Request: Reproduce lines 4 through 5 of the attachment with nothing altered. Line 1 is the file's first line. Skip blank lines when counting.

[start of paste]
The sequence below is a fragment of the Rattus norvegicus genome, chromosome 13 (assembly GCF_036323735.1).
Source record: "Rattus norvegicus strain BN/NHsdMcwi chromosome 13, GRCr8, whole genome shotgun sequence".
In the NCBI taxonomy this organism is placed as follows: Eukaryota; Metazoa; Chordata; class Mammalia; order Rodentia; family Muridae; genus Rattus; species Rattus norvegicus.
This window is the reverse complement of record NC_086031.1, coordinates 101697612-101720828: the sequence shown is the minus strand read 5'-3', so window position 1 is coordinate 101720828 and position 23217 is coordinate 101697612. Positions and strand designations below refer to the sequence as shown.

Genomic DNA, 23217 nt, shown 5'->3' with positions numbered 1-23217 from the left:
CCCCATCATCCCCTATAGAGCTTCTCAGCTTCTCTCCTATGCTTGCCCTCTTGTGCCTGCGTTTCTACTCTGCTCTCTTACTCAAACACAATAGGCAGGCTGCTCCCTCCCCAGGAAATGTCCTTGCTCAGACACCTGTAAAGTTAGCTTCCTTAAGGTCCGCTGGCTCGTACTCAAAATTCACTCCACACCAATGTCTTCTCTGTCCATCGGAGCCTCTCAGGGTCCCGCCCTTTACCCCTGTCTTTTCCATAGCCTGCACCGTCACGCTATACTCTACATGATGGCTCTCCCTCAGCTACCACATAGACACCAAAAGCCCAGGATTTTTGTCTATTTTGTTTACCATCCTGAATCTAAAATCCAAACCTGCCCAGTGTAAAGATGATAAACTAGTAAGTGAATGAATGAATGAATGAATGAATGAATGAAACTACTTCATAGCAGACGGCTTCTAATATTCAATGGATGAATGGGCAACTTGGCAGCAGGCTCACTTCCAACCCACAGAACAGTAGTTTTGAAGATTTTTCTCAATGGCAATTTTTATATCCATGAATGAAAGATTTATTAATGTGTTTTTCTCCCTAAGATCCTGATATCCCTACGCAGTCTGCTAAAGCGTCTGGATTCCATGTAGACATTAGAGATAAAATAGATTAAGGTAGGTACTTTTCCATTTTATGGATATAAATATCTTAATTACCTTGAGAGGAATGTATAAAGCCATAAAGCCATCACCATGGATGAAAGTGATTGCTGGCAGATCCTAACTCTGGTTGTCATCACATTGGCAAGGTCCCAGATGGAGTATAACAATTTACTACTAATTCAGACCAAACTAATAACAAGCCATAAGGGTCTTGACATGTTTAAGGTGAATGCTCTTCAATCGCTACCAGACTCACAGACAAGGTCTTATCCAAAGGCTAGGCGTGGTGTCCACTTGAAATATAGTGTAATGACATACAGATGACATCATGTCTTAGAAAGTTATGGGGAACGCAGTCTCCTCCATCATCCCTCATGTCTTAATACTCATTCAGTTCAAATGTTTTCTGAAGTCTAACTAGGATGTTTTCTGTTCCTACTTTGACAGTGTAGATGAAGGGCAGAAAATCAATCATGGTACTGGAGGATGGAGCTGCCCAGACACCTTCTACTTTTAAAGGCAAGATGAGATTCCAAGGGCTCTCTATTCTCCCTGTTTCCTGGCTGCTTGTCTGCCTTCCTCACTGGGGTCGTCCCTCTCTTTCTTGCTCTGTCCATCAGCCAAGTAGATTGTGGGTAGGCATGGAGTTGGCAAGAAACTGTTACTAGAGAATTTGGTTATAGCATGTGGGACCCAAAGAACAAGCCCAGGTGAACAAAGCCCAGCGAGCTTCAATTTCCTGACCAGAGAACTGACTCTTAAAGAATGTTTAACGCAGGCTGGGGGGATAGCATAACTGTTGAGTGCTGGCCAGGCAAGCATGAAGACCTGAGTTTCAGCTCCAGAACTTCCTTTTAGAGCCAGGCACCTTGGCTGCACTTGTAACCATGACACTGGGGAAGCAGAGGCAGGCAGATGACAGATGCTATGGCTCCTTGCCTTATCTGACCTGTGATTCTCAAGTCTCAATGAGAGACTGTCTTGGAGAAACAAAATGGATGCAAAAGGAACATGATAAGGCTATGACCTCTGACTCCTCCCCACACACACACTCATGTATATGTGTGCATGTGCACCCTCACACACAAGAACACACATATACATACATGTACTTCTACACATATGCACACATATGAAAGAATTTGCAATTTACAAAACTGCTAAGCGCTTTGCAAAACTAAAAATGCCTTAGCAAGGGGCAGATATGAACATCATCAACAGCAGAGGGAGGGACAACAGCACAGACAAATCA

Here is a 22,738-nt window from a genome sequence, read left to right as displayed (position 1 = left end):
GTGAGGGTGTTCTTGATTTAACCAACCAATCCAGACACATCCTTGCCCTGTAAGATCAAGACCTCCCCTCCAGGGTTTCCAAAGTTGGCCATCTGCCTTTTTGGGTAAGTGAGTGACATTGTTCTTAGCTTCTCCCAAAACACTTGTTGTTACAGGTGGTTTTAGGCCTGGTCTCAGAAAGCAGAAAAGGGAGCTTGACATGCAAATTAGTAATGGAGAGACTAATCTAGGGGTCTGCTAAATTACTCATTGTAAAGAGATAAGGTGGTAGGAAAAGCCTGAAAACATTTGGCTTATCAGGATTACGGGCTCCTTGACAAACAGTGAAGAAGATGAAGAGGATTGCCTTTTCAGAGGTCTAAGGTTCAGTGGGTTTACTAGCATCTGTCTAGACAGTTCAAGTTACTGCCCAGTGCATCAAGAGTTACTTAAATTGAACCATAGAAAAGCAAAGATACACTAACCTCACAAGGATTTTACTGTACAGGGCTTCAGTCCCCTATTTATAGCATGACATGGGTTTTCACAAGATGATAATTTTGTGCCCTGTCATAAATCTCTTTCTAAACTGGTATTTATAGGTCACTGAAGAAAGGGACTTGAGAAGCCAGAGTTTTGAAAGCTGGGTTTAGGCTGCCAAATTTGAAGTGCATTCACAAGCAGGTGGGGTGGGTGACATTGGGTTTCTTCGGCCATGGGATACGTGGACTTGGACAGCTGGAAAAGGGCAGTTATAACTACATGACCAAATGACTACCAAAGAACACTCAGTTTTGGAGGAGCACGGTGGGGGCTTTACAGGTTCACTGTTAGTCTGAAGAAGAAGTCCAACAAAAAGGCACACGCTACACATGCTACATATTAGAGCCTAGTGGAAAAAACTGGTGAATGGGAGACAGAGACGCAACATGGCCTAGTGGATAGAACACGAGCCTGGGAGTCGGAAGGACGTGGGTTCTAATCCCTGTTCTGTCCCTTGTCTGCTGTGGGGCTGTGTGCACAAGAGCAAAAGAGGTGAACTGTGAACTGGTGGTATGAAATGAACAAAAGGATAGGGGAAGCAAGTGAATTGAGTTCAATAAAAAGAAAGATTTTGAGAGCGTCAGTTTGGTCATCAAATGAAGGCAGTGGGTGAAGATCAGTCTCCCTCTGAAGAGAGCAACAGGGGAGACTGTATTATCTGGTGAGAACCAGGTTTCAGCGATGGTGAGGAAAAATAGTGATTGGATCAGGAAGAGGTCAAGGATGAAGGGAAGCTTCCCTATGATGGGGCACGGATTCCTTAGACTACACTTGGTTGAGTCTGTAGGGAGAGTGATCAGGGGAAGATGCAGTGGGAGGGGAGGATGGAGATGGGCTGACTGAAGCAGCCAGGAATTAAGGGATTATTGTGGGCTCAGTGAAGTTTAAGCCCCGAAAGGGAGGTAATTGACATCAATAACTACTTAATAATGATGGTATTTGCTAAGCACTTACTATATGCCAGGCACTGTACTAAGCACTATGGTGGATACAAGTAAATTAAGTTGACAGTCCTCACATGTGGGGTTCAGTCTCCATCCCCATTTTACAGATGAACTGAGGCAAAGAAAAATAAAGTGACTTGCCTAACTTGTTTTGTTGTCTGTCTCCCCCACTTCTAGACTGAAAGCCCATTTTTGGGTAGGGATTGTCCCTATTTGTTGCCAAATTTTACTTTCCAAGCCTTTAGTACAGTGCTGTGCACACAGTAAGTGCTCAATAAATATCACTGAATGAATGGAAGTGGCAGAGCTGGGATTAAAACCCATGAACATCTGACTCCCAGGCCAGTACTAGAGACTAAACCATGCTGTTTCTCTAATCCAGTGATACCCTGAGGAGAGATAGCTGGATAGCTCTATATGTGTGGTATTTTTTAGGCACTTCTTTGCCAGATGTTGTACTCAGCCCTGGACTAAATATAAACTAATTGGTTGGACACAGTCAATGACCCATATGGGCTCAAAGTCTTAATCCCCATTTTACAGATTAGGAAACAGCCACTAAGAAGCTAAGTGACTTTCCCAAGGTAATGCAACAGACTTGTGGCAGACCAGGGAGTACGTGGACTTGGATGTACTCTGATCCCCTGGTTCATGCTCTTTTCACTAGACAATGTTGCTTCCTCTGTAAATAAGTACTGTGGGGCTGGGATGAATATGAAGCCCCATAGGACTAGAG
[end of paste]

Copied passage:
This window is the reverse complement of record NC_086031.1, coordinates 101697612-101720828: the sequence shown is the minus strand read 5'-3', so window position 1 is coordinate 101720828 and position 23217 is coordinate 101697612. Positions and strand designations below refer to the sequence as shown.

Genomic DNA, 23217 nt, shown 5'->3' with positions numbered 1-23217 from the left: